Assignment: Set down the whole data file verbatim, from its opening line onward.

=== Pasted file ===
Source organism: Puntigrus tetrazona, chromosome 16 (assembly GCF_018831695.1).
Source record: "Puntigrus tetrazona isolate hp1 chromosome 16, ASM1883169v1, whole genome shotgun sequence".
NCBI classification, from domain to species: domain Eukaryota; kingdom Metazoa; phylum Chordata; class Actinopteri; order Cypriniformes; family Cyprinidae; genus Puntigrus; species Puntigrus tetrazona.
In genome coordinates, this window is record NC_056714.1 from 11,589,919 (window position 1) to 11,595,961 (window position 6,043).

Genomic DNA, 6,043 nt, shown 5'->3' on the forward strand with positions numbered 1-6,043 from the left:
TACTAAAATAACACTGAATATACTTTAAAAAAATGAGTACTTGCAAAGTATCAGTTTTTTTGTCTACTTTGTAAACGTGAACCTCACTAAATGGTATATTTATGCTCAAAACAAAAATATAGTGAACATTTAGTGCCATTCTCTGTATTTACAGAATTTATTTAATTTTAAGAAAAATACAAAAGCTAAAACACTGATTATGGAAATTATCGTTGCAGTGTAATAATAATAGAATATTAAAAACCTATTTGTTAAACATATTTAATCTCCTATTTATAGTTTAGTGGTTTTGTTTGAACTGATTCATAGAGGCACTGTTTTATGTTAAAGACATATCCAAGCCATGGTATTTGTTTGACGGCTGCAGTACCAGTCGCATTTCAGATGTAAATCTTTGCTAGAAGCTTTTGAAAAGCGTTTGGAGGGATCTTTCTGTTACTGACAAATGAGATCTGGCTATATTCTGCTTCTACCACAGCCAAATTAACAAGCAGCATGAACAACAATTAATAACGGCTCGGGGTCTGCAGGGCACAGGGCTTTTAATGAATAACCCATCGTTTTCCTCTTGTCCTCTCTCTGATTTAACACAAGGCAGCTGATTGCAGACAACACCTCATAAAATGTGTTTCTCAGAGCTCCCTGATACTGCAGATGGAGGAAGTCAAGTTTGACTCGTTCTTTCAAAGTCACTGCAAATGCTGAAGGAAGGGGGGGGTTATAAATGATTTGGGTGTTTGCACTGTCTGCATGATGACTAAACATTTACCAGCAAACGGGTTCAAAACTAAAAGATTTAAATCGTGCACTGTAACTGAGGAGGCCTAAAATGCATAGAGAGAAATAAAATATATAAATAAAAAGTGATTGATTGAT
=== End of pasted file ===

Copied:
Source organism: Puntigrus tetrazona, chromosome 16 (assembly GCF_018831695.1).
Source record: "Puntigrus tetrazona isolate hp1 chromosome 16, ASM1883169v1, whole genome shotgun sequence".
NCBI classification, from domain to species: domain Eukaryota; kingdom Metazoa; phylum Chordata; class Actinopteri; order Cypriniformes; family Cyprinidae; genus Puntigrus; species Puntigrus tetrazona.
In genome coordinates, this window is record NC_056714.1 from 11,589,919 (window position 1) to 11,595,961 (window position 6,043).

Genomic DNA, 6,043 nt, shown 5'->3' on the forward strand with positions numbered 1-6,043 from the left:
TACTAAAATAACACTGAATATACTTTAAAAAAATGAGTACTTGCAAAGTATCAGTTTTTTTGTCTACTTTGTAAACGTGAACCTCACTAAATGGTATATTTATGCTCAAAACAAAAATATAGTGAACATTTAGTGCCATTCTCTGTATTTACAGAATTTATTTAATTTTAAGAAAAATACAAAAGCTAAAACACTGATTATGGAAATTATCGTTGCAGTGTAATAATAATAGAATATTAAAAACCTATTTGTTAAACATATTTAATCTCCTATTTATAGTTTAGTGGTTTTGTTTGAACTGATTCATAGAGGCACTGTTTTATGTTAAAGACATATCCAAGCCATGGTATTTGTTTGACGGCTGCAGTACCAGTCGCATTTCAGATGTAAATCTTTGCTAGAAGCTTTTGAAAAGCGTTTGGAGGGATCTTTCTGTTACTGACAAATGAGATCTGGCTATATTCTGCTTCTACCACAGCCAAATTAACAAGCAGCATGAACAACAATTAATAACGGCTCGGGGTCTGCAGGGCACAGGGCTTTTAATGAATAACCCATCGTTTTCCTCTTGTCCTCTCTCTGATTTAACACAAGGCAGCTGATTGCAGACAACACCTCATAAAATGTGTTTCTCAGAGCTCCCTGATACTGCAGATGGAGGAAGTCAAGTTTGACTCGTTCTTTCAAAGTCACTGCAAATGCTGAAGGAAGGGGGGGGTTATAAATGATTTGGGTGTTTGCACTGTCTGCATGATGACTAAACATTTACCAGCAAACGGGTTCAAAACTAAAAGATTTAAATCGTGCACTGTAACTGAGGAGGCCTAAAATGCATAGAGAGAAATAAAATATATAAATAAAAAGTGATTGATTGAT